Further background facts are known to the parties and set out more fully in the Court's order dated May 13, 2013. Dkt. #57. In short, the gravamen of this case is Lyon's allegation that Schindler promised to compensate Lyon for services related to the Amkie case, but that Schindler has wrongfully failed to provide this compensation.

III. LEGAL STANDARD

Local Rule 7-18 sets forth the bases upon which the Court may reconsider a decision:

A motion for reconsideration of the decision on any motion may be made only on the grounds of: (a) a material difference in fact or law from that presented to the Court before such decision that in the exercise of reasonable diligence could not have been known to the party moving for reconsideration at the time of such decision, or (b) the emergence of new material facts or a change of law occurring after the time of such decision, or (c) a manifest showing of a failure to consider material facts presented to the Court before such decision. No motion for reconsideration shall in any manner repeat any oral or written argument made in support of or in opposition to the original motion.

L.R. 7-18.

IV. ANALYSIS

A. Motion for Reconsideration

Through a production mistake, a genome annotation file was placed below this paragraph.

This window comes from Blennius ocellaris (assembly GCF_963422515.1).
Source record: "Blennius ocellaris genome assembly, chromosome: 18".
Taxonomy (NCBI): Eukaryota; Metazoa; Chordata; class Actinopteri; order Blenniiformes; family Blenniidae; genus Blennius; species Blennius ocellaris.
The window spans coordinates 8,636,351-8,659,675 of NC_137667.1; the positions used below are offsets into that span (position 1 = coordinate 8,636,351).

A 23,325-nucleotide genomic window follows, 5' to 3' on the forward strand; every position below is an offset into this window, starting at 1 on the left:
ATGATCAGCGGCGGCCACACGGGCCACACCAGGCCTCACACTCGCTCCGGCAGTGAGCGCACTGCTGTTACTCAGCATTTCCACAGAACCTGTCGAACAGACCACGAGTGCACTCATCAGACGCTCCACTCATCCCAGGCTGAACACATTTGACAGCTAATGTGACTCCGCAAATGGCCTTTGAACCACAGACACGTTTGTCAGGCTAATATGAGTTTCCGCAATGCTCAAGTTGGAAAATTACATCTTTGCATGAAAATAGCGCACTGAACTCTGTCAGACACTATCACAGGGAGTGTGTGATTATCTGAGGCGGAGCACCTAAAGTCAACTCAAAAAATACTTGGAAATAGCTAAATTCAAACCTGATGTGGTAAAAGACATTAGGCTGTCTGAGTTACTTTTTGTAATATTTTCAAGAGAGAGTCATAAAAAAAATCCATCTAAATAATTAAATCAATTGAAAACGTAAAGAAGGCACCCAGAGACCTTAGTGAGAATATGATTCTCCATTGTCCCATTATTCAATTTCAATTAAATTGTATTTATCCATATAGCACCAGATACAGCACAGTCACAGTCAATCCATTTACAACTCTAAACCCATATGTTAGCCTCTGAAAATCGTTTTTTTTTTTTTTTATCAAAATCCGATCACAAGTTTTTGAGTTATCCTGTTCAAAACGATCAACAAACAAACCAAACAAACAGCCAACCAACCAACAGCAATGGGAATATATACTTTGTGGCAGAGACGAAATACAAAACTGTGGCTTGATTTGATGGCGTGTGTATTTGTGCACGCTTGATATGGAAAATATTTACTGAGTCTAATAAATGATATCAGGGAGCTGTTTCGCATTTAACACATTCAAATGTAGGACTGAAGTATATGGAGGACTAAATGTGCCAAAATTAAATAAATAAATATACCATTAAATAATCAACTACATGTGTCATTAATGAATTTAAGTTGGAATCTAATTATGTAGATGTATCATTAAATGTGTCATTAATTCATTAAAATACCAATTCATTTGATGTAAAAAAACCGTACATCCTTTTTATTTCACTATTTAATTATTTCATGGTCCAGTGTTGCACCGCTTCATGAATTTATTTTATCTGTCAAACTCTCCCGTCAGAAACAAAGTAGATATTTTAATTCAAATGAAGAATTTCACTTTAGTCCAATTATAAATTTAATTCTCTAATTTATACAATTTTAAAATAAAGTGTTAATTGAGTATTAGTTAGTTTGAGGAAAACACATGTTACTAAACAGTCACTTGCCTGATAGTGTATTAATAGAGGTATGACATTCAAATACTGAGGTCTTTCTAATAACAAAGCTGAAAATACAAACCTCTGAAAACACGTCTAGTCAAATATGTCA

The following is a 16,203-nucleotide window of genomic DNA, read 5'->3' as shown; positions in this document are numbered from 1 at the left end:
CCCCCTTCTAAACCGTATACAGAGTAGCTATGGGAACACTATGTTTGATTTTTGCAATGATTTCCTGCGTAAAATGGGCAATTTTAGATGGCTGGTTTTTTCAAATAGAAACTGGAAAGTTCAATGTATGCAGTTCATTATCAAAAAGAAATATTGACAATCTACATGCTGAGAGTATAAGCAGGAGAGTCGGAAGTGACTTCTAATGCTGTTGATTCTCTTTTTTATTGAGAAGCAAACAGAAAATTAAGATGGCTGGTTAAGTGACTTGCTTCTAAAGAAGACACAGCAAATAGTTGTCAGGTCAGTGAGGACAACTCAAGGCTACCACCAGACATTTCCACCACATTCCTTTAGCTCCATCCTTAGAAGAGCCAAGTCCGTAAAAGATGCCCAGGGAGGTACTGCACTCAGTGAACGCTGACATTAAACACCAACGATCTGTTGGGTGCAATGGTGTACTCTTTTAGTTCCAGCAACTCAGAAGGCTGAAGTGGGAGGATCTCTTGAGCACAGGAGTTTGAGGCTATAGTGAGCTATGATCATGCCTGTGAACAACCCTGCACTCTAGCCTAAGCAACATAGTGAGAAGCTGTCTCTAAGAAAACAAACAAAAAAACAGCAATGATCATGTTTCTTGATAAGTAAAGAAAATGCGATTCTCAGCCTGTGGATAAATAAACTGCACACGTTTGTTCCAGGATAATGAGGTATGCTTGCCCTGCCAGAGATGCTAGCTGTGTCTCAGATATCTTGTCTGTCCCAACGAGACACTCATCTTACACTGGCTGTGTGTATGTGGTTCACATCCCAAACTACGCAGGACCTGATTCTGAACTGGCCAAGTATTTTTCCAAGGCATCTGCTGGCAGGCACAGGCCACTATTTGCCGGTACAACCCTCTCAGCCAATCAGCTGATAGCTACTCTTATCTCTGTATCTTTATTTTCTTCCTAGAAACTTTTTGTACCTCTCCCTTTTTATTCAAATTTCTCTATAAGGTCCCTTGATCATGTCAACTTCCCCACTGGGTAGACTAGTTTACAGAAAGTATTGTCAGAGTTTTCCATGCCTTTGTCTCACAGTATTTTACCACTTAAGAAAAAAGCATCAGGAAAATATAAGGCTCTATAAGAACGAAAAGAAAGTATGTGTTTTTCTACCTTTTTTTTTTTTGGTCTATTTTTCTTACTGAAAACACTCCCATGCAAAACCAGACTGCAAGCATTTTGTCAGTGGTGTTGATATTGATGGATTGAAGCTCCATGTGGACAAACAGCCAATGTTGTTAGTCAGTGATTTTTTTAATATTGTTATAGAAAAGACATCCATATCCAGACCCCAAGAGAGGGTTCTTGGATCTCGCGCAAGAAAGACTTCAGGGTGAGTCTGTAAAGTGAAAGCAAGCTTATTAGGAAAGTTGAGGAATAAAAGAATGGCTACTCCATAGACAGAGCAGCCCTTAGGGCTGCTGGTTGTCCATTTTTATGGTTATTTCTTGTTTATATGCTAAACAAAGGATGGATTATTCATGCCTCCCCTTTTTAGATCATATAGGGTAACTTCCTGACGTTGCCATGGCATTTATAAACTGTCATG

In the Court's order denying Schindler's motion for summary judgment, the Court found that there were disputed issues of fact regarding whether the Amkie settlement extinguished claims between Lyon and Schindler, or whether it only extinguished Lyon's claims against Amkie. Dkt. #57 at 7. Schindler asks the Court to reconsider this conclusion. Schindler argues that in his original motion for summary judgment, he took the position that Lyon's claims against Schindler were discharged by the settlement with Amkie because, in connection with that settlement, Lyon received legally adequate consideration for all of his claims for attorney's fees arising out of the Amkie case, whether those claims lie against Schindler or against Amkie. Consequently, Schindler concludes that because Lyon has received consideration for his claims for attorney's fees arising out of the Amkie case, Lyon has received compensation for the claims in this litigation, and therefore cannot pursue his claims against Schindler.